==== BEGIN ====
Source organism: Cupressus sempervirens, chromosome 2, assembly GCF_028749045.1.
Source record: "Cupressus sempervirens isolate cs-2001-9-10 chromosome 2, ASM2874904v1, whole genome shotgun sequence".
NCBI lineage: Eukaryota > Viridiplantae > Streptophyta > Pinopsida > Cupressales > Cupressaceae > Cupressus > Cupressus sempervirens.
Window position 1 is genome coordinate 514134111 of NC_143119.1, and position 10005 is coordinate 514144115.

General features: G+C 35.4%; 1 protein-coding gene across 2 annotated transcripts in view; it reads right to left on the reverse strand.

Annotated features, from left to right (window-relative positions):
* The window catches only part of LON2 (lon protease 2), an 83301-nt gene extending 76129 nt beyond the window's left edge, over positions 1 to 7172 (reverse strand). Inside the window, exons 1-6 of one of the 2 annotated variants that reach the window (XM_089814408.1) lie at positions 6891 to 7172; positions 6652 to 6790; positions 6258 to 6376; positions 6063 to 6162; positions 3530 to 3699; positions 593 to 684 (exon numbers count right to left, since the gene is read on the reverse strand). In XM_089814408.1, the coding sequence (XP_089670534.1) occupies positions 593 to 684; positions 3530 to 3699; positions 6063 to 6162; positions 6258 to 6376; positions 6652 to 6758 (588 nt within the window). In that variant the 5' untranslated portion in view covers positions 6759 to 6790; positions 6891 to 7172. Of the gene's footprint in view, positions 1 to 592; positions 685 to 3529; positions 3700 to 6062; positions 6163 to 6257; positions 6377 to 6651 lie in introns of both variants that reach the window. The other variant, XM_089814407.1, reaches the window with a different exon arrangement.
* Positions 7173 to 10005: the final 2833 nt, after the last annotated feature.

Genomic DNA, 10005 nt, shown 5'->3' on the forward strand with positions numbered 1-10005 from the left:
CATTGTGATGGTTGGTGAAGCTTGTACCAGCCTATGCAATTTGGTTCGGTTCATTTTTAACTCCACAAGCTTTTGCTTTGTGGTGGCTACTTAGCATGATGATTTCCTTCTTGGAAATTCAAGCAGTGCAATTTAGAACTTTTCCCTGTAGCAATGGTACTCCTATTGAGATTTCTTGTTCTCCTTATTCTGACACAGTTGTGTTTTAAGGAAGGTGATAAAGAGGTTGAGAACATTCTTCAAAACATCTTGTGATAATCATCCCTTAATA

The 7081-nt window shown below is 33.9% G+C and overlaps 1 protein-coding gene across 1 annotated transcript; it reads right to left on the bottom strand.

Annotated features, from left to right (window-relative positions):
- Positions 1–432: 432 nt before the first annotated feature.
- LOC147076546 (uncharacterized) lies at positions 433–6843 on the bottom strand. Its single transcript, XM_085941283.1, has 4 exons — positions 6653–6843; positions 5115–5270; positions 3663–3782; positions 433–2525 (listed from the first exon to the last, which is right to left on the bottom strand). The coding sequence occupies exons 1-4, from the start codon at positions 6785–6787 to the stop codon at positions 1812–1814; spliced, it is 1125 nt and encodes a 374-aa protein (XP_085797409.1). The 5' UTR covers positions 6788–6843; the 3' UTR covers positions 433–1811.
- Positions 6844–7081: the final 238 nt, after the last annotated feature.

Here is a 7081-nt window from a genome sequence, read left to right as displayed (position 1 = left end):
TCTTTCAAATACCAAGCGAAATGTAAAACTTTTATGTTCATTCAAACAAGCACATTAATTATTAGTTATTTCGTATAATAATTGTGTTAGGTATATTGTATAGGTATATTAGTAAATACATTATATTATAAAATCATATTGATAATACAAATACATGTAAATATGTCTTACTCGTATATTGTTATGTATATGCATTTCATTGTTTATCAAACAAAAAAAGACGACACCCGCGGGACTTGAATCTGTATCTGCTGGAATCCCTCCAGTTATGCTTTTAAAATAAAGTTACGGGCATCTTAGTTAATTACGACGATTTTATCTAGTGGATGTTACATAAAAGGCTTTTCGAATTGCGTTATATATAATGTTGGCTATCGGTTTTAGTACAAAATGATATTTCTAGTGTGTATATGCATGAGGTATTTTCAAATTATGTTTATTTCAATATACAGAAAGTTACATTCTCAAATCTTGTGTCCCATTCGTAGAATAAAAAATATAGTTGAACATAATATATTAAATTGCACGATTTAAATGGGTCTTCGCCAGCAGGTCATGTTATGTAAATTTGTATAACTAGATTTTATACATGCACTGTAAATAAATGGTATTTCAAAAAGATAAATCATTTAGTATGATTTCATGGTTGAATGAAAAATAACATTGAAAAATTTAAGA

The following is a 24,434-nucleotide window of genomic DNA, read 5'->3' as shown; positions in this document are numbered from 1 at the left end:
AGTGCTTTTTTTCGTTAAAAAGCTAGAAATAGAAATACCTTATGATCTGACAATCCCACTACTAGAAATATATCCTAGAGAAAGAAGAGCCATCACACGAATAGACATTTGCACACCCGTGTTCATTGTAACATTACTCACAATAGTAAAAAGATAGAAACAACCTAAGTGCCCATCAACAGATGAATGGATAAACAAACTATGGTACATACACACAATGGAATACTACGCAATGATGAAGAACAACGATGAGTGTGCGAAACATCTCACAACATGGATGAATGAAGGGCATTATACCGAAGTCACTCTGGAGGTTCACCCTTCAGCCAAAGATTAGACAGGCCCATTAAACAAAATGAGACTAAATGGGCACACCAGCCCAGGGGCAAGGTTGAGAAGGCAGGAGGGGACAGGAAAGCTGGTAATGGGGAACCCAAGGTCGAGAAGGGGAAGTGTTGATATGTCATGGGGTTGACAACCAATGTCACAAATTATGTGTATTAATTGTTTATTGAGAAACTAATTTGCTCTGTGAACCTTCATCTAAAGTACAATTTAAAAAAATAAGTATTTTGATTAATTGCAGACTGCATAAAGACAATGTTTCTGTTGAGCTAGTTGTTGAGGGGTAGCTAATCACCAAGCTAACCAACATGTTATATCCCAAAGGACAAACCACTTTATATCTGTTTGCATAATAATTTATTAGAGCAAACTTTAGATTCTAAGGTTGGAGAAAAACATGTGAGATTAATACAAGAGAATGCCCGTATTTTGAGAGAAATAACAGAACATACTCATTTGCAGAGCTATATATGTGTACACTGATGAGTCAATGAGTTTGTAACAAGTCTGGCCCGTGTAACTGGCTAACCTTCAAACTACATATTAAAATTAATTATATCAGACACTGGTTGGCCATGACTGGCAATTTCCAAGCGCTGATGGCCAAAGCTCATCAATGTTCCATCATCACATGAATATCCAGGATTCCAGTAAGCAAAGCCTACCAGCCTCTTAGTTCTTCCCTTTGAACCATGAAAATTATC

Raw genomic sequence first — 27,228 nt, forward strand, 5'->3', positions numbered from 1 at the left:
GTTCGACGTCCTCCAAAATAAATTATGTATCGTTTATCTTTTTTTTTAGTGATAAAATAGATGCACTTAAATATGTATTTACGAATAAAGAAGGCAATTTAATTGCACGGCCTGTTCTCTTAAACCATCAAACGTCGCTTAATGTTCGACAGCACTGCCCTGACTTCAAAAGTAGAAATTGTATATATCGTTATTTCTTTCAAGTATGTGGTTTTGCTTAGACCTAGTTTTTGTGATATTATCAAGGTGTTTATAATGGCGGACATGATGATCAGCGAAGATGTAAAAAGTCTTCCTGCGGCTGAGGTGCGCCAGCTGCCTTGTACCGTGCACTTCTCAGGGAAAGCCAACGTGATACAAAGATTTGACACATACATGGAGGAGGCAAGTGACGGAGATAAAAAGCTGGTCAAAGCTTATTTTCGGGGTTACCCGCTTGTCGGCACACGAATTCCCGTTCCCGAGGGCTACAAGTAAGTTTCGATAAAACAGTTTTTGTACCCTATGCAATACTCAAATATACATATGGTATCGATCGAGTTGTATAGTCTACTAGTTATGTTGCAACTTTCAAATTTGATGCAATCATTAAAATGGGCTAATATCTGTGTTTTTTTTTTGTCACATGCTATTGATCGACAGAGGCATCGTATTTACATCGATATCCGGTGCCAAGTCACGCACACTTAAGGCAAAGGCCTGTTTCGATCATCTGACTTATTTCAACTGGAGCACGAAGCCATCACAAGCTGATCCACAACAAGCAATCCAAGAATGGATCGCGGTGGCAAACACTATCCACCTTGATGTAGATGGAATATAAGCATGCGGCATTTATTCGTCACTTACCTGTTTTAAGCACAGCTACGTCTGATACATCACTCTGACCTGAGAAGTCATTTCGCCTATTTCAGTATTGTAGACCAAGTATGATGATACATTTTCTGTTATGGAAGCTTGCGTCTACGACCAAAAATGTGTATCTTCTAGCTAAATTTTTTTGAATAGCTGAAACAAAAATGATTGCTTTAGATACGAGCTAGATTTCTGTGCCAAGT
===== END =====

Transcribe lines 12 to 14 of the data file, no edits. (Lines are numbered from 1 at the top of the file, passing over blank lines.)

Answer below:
Annotated features, from left to right (window-relative positions):
- Positions 1–432: 432 nt before the first annotated feature.
- LOC147076546 (uncharacterized) lies at positions 433–6843 on the bottom strand. Its single transcript, XM_085941283.1, has 4 exons — positions 6653–6843; positions 5115–5270; positions 3663–3782; positions 433–2525 (listed from the first exon to the last, which is right to left on the bottom strand). The coding sequence occupies exons 1-4, from the start codon at positions 6785–6787 to the stop codon at positions 1812–1814; spliced, it is 1125 nt and encodes a 374-aa protein (XP_085797409.1). The 5' UTR covers positions 6788–6843; the 3' UTR covers positions 433–1811.